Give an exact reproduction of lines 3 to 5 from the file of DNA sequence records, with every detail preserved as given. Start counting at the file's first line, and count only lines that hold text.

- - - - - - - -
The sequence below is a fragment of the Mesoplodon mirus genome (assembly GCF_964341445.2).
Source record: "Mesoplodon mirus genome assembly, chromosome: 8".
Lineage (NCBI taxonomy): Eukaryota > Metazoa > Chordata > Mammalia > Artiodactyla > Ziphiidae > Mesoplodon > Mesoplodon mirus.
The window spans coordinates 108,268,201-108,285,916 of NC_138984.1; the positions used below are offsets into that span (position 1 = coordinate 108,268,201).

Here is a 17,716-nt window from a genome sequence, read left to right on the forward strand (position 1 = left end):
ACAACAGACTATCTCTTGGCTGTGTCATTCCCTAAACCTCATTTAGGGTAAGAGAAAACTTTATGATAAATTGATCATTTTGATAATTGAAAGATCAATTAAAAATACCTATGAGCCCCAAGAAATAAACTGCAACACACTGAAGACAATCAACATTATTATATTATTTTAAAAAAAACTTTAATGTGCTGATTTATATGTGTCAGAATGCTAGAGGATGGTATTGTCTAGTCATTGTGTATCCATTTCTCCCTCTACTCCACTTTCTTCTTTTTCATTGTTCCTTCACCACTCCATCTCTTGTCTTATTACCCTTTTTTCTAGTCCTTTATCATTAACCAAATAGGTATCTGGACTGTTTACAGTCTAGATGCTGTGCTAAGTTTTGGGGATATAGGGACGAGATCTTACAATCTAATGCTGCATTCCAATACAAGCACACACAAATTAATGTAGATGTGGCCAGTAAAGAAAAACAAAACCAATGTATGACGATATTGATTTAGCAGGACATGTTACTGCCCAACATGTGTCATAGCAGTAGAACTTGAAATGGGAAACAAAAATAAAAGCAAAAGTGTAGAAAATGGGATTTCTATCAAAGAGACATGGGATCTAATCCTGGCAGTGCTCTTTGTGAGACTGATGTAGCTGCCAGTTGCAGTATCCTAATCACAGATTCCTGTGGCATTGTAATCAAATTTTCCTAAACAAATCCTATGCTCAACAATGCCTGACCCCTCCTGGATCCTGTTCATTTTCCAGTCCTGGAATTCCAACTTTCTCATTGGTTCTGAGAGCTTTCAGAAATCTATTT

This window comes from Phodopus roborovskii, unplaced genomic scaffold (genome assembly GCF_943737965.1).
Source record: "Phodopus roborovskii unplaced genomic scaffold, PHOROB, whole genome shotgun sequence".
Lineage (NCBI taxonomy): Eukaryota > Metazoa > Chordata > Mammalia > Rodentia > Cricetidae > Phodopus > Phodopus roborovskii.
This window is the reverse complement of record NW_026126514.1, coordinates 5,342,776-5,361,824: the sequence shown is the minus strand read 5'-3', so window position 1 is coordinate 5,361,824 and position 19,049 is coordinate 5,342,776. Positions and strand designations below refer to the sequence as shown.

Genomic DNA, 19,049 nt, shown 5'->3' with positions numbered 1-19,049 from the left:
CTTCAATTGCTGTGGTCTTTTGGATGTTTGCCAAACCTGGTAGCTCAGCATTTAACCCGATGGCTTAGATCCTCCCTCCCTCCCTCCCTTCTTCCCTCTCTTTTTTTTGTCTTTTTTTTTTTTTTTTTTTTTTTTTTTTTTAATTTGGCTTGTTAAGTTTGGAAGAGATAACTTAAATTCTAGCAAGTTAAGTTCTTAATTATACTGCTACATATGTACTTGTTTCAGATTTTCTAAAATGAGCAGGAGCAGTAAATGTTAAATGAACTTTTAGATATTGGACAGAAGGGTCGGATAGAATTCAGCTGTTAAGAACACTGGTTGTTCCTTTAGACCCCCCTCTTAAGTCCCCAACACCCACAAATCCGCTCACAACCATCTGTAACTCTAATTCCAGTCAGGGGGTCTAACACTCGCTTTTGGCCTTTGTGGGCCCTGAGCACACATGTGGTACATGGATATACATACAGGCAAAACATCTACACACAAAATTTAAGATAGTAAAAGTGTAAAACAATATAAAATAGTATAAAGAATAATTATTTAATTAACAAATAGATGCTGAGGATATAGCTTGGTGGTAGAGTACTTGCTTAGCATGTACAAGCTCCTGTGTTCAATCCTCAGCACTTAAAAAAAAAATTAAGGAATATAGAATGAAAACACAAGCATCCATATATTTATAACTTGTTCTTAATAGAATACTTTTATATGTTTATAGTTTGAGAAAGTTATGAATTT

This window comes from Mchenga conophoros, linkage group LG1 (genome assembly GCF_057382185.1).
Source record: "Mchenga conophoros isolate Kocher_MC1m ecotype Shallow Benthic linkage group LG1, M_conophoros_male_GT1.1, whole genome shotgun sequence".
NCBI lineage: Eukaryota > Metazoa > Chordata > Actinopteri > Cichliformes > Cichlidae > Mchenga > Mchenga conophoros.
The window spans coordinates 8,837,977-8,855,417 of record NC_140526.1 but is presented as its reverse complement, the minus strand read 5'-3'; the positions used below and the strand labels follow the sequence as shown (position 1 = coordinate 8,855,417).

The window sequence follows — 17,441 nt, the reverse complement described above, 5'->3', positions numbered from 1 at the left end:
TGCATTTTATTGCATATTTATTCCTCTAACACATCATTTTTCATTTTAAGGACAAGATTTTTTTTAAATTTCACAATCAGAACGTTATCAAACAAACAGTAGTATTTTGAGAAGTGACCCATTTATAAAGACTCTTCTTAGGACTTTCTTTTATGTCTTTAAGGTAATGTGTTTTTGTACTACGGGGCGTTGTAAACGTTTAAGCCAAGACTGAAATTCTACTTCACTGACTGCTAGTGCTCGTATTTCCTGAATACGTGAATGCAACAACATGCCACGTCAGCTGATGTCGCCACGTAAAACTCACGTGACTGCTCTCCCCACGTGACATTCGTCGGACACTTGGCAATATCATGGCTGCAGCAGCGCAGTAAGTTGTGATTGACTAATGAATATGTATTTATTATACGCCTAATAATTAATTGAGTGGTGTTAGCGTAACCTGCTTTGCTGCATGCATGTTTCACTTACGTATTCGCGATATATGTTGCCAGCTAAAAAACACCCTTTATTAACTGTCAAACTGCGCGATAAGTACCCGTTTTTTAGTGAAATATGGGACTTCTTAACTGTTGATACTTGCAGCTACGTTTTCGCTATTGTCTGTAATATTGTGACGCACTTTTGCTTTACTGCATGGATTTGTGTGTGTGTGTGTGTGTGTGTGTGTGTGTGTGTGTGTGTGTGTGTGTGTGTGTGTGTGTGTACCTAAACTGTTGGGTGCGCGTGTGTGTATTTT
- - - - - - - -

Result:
Lineage (NCBI taxonomy): Eukaryota > Metazoa > Chordata > Mammalia > Artiodactyla > Ziphiidae > Mesoplodon > Mesoplodon mirus.
The window spans coordinates 108,268,201-108,285,916 of NC_138984.1; the positions used below are offsets into that span (position 1 = coordinate 108,268,201).

Here is a 17,716-nt window from a genome sequence, read left to right on the forward strand (position 1 = left end):